The New Illustrated
Encyclopedia of Motorcycles
Edited by Erwin Tragatsch
Revised by Brian Woolley
110 Enterprise Ave.
Secaucus, New Jersey 07094
I paid $25
Book originally produced by Quarto Publishing of London
It’s the oldest question on earth: what are women thinking? In particular, when we announce we’re going for a ride.
My friends say that when the subject comes up, they either stamp their feet and say “No!” or launch into a big argument. But that’s not my experience. With me they get this little smile and let it be. What does that mean?
Sure, babe: go for a ride. Fine by me.
Impossible. There must be an ulterior motive.
Maybe they’re being indulgent: Let baby have his fun. Or strategic: Let the dumb stud burn off his energy wrestling iron, and maybe later on he’ll leave me alone.
No, that’s too negative, and besides, the feminists are going to hate me. It’s probably something much more pedestrian: Let him have his ride, and later it will be that much easier to guilt him into doing the laundry.
Yeah, that’s probably it. Although in the back of my paranoid imagination there always lurks the grim “breakup” scenario. You both want it over and neither one of you knows how to say it. In fact she wants it worse than you do. So when she smiles and says Sure, babe, go for a ride, what she’s really thinking is: And maybe I’ll get lucky and you’ll come home in a bag.
No, no, no! This is much too gloomy. Besides, when women have been dissatisfied with me, they’ve let me know it.
I’ve been slapped, had wine thrown in my face, got shouted at in restaurants (twice), have even had the bird flipped at me from the deck of a departing ocean liner. I’ve been hung up on, had my letters returned unopened but torn in half, and many times been locked out. But then, I don’t date milquetoasty little chickadees. So what’s up?
Most likely, they realize that this is the one subject that’s off limits to arbitrary law-giving. Every boiler needs its vent, after all. Much as we hate to admit it, they’re often right when they bitch about bad driving, coarse table manners, excessive drinking, poor plumbing skills, sloppy lawn care, or the presence of oil-spattered friends. But not the Sunday morning ride.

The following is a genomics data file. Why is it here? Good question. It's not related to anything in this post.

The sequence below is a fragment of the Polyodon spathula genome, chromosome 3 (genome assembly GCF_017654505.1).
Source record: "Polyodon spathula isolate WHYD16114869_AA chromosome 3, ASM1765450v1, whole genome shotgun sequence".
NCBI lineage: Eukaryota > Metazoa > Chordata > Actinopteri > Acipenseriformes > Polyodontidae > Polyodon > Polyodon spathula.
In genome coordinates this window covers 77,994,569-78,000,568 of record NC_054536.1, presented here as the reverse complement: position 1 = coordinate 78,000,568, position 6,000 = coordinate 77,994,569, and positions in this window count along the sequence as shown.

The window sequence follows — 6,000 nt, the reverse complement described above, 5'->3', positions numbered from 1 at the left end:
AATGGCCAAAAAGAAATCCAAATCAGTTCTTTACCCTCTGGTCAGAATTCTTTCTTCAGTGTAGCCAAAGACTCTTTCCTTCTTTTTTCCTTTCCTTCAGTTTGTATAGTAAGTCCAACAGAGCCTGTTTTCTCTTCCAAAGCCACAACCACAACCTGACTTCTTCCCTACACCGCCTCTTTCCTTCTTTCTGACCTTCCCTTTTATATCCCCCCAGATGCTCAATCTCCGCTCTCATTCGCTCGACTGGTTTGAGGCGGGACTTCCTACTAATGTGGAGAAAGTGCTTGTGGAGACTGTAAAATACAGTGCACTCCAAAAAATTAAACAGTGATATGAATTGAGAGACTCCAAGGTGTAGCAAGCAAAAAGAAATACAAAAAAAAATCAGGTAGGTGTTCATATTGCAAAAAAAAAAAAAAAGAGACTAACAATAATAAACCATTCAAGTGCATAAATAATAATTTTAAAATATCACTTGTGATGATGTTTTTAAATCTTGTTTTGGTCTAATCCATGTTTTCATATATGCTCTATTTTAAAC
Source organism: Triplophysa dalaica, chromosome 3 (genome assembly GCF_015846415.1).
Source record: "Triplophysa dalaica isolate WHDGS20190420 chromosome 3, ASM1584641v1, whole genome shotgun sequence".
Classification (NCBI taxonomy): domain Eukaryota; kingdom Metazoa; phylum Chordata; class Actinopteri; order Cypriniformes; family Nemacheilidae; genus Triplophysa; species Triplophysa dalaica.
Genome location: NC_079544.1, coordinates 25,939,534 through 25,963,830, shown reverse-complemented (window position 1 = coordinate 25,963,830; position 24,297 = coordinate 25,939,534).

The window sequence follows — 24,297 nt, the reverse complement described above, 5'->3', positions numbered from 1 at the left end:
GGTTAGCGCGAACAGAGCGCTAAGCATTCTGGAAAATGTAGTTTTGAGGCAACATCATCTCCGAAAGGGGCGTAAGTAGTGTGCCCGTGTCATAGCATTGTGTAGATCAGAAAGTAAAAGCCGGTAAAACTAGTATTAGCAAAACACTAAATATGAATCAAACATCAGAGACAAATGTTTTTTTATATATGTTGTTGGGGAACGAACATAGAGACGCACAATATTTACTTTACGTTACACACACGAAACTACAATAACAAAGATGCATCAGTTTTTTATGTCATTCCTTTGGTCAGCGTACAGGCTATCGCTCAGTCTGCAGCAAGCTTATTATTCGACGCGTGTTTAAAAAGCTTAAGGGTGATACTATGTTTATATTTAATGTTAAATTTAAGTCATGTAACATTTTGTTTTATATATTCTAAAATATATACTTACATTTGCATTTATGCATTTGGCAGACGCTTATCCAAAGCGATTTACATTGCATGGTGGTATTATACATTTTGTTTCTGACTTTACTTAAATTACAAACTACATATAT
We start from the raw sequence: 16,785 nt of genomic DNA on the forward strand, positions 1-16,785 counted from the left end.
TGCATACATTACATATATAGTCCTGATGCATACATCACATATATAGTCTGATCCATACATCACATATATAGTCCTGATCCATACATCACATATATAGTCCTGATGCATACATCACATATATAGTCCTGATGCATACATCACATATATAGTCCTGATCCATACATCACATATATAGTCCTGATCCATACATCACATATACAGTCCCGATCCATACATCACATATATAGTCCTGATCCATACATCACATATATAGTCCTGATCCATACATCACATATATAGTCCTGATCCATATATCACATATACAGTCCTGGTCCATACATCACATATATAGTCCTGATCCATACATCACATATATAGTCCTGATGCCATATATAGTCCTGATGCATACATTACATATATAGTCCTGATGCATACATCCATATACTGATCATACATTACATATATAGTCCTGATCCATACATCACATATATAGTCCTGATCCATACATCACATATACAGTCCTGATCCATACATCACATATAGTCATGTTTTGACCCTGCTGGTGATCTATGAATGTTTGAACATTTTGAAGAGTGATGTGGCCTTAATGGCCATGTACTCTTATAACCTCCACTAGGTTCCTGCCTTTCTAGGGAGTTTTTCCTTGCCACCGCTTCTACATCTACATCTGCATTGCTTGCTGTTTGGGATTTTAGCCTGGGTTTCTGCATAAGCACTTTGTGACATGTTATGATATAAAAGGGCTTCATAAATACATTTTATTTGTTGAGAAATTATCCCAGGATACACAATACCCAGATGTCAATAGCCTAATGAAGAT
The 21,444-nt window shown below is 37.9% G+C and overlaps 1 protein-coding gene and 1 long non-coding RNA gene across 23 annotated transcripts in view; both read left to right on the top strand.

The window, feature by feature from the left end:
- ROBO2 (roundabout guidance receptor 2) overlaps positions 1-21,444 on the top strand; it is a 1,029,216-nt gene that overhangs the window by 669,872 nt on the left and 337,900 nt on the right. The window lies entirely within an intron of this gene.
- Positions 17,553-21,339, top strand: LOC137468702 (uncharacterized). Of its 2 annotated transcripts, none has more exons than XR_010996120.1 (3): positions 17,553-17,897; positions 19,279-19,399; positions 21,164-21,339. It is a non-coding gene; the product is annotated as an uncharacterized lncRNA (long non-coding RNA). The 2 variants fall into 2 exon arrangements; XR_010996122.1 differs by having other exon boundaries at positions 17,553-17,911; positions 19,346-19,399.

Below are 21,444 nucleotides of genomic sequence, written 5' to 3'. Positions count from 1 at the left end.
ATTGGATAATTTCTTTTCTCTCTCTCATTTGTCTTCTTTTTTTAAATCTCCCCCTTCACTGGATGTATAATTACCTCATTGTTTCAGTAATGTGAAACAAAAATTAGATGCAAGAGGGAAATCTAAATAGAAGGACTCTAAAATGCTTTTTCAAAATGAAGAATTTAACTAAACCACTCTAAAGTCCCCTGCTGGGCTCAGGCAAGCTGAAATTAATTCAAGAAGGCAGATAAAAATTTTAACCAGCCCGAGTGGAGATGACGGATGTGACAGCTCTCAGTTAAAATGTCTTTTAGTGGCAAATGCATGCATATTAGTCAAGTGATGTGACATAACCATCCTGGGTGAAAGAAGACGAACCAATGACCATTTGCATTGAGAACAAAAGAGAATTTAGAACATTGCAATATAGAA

Which is why I like this book. It’s where I go when I need a ride but can’t. Such as, in winter.
I found the book at a strip mall in Cleveland, Ohio, one horrible winter night when it was pitch black and the snow was blowing horizontally. Cars would accelerate at stoplights and instead of going forward would go sideways. There was no sound in the air but the howl of the wind and that horrible zizz-zizz-zizz of broken traction on iced asphalt. I was stir crazy and walked a mile and a half to the book store just so I wouldn’t have to look at those same four walls any more.
That’s when I found this savagely wonderful encyclopedia.
It’s black and white, 320 pages and loaded with beautiful detailed photographs. There’s a history and an homage to great designers followed by an A to Z encyclopedia just rich with detail. Every marque I’ve ever heard of is discussed in here, and the writer’s fondness seeps through when he praises an oddball engine design, or gives credit to some long-forgotten ‘Works Manager’ in a British factory who first designed a component we now take for granted. At thegranary.com we’re very big on giving credit where it’s due, and this book does it in spades. I read it every winter and enjoy it anew.
She doesn’t mind. At least - if she does, she hasn’t said anything.
The Perfect Vehicle Purchase from Whitehorse Press
What It Is About Motorcycles
by Melissa Holbrook Pierson
W.W. Norton & Company, Inc.
This book is a must-read.
Melissa Holbrook Pierson is a young woman who’s smart as hell and deeply in love with motorcycles. Unlike most of us at TheGranary, she’s not content to throw one leg over, rev the motor until the neighbor’s dog goes berserk, and head for the hills. She thinks about things - and the result is a really interesting, 237-page book. She chats about the machines, their history, the nature of our passion for them, and how they’ve intersected with her own life. I found it really engrossing and it’s full of all kinds of fascinating facts.
You wouldn’t walk past it in a bookstore, by the way: the cover is gorgeous. It shows a 1954 500cc V8 Moto Guzzi racer and you can only imagine what it must sound like at ‘the full song.’ Guzzis are Pierson’s passion, by the way: she owns a Lario which she’s put 35,000 miles on.